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Parish Returns (required in terms of Statute) for Males resident in the Parish who were between 18 and 45 years of age and thus liable for Militia Service (unless they claimed exemption).The Loth Parish (1826) return was completed by the Schoolmaster and Constable together.In the 1843 Accounts however there appeared for the first time the word "Constable", in respect of Peter Mackay and George Mackay, Tongue and also "Donald Gunn, Constable, Strathhalladale".Each year, at its Annual Meeting, the Commissioners minuted the re-hiring of the Police Officer - and also of the Keeper of the Mound - and these persons appear to have been the only employees of the County, other than the Jailer.He therefore put pen to paper on the subject to the Commissioners, which resulted in the following minute: "The meeting thereafter took into their consideration a communication from Mr Sheriff Lumsden dated the 3rd January last on the subject of establishing a Constabulary Force in the County - and the Chairman having submitted to the Meeting the draught of an answer which he conceived would embody the sentiments of the Meeting, the same was approved of and he was requested to address Mr Lumsden accordingly." So what WAS the Chairman's response?Very likely it was a case of "thanks, but no thanks" - something along the lines of paying lip service to the proposal but saying that the Commissioners did not see the need at the present time for such a course of action.In 1844, at the meeting on 30 April, however things began to change.After confirming the retention for another year of "Philip Mackay, Police Officer" (and George Bell, the Keeper of the Mound), Mr Gunn of Meikle Swordale, who was Factor to the Duke of Sutherland, appeared before the Commissioners.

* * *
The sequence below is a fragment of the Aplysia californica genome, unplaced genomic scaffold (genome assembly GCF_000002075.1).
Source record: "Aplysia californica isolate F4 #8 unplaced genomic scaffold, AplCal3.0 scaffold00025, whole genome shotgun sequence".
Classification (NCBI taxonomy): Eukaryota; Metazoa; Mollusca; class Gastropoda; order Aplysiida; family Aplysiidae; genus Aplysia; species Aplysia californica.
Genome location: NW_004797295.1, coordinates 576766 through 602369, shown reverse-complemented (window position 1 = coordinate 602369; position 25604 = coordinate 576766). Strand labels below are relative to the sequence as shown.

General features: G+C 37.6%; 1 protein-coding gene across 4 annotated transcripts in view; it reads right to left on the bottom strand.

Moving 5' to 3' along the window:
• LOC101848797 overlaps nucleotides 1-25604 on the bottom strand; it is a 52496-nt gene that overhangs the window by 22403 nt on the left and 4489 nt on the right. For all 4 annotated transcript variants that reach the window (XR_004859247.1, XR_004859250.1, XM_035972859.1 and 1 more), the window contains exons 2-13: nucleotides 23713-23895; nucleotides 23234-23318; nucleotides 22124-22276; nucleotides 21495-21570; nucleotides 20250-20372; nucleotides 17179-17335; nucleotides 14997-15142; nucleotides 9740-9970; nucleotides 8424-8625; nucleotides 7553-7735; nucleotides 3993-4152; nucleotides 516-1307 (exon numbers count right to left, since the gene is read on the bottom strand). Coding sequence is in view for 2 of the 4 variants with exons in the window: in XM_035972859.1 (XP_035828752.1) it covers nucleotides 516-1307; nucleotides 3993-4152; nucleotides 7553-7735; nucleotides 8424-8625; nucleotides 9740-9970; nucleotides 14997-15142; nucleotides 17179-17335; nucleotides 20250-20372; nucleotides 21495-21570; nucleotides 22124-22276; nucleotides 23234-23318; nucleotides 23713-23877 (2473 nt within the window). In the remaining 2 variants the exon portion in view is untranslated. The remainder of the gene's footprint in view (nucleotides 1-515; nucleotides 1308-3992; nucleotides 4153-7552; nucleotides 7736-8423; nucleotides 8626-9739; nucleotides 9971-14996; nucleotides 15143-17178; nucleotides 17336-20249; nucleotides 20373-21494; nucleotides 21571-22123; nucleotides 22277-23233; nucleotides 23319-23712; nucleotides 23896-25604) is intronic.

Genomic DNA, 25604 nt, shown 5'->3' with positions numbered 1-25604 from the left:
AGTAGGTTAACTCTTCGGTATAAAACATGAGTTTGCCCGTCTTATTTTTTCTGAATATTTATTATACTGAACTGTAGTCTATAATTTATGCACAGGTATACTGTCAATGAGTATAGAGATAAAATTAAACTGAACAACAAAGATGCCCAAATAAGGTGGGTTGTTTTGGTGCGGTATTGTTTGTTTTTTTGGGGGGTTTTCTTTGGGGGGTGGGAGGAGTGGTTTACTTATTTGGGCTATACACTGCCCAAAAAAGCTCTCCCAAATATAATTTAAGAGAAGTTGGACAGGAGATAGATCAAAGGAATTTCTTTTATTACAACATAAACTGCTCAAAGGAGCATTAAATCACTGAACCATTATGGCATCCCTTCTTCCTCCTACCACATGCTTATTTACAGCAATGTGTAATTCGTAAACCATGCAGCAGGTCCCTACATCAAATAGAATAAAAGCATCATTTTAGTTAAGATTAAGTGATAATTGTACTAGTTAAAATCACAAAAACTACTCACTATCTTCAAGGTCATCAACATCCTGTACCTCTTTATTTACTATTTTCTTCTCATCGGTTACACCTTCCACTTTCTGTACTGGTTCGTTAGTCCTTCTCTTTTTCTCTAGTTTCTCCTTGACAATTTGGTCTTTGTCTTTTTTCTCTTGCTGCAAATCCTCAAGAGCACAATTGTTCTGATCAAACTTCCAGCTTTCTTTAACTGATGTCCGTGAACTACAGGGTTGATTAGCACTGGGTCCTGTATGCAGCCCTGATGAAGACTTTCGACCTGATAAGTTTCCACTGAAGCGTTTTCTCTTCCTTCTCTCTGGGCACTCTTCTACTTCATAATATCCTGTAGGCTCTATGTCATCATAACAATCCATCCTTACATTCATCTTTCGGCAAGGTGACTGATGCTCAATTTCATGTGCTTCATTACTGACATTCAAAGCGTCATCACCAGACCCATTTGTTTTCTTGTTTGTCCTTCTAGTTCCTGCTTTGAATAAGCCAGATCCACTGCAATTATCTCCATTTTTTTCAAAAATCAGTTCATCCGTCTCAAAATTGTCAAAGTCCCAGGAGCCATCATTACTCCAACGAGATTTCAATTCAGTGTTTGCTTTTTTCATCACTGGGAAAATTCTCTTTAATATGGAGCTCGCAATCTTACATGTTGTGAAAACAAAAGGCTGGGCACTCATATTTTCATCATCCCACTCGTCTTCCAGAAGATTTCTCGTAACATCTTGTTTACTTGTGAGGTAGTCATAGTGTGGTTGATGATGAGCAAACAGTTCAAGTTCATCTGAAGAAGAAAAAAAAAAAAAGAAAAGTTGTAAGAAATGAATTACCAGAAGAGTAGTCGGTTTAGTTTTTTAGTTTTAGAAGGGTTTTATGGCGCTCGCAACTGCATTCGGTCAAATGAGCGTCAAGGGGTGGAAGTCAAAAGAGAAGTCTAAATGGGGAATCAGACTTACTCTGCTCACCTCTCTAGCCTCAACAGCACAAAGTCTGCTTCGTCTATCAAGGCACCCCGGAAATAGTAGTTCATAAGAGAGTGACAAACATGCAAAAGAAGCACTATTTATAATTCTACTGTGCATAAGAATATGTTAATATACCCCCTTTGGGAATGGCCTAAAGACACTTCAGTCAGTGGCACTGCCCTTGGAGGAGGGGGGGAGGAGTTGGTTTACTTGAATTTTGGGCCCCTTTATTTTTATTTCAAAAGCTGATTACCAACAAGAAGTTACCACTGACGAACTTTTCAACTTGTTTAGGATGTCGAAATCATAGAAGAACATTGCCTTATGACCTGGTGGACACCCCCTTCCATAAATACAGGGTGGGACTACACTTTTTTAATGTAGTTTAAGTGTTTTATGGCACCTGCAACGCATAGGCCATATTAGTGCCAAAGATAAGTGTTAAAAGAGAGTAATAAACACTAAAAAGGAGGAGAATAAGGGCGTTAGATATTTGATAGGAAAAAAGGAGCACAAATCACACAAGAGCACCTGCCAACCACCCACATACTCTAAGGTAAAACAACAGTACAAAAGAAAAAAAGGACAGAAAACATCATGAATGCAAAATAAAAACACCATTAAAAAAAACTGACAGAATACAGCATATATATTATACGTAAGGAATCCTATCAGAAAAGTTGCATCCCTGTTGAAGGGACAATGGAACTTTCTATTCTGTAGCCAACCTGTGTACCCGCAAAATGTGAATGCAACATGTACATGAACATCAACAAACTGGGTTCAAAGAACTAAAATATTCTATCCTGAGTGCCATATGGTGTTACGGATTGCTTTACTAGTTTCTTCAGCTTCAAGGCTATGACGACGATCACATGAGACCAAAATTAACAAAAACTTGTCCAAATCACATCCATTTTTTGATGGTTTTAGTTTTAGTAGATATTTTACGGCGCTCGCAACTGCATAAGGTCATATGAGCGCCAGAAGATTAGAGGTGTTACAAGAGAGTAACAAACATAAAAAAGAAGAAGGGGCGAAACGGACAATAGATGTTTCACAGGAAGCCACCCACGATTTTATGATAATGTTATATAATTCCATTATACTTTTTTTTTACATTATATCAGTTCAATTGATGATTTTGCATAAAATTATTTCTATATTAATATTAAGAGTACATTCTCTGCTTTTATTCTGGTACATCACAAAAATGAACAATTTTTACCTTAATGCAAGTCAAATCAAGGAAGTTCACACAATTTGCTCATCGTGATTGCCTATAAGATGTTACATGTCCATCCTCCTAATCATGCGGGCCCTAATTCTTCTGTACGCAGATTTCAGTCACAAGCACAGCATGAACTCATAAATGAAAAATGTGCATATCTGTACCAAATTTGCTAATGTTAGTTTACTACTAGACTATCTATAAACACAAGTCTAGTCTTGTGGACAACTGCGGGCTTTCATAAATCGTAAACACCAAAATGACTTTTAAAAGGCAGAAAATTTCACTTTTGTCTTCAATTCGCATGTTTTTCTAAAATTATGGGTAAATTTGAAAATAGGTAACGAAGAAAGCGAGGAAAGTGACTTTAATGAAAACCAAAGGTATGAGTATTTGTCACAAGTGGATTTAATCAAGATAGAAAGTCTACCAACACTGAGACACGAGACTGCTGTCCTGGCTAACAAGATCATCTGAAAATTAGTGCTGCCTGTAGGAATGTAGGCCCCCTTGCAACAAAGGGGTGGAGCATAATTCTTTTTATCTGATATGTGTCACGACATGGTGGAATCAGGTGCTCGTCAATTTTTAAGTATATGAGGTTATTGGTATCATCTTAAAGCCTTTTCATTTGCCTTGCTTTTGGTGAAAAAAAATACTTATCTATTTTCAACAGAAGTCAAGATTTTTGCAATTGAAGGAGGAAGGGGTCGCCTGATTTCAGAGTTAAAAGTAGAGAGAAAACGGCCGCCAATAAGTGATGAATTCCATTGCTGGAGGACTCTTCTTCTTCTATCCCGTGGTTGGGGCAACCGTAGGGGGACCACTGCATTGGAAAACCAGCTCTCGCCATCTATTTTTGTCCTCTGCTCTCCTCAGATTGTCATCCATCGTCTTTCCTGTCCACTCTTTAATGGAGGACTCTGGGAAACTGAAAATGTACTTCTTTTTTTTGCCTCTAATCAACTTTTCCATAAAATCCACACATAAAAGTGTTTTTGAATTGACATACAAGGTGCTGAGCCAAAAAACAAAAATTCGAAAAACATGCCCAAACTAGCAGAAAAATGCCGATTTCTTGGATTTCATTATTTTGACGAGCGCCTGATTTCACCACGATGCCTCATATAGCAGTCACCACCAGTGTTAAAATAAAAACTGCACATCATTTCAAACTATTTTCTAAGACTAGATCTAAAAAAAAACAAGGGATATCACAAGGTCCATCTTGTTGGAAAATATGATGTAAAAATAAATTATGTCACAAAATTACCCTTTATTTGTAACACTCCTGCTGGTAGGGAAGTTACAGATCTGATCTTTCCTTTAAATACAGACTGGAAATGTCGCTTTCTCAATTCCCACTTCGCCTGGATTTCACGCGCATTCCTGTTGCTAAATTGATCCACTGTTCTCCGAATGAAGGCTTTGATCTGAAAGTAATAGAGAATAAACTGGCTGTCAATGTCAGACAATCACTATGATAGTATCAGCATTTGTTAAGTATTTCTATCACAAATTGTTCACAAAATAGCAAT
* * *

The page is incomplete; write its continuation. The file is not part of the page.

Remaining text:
the salary of Twenty Five Pounds Sterling to James Stewart Police Officer for the year from Whitsunday 1828 to Whitsunday 1829." Unfortunately the previous volume of the Commissioners' Minutes is missing, so it is not known when 'Police Officer' was first used in Sutherland, nor how long Mr Stewart had been in office.
Perhaps there had simply been no criminal work to be done in Strathhalladale and Tongue in the period of the accounts?
The 'Serjeant Mac Leod' may well have been the Dornoch Burgh Officer, as municipal authorities tended to apply the title of Serjeant to their Council Officers, who usually had some local law enforcement responsibilities in addition to their other Council duties.
This, it will be noted, was £50, exactly double the sum paid to his predecessor.
One wonders why the massive increase for the new man.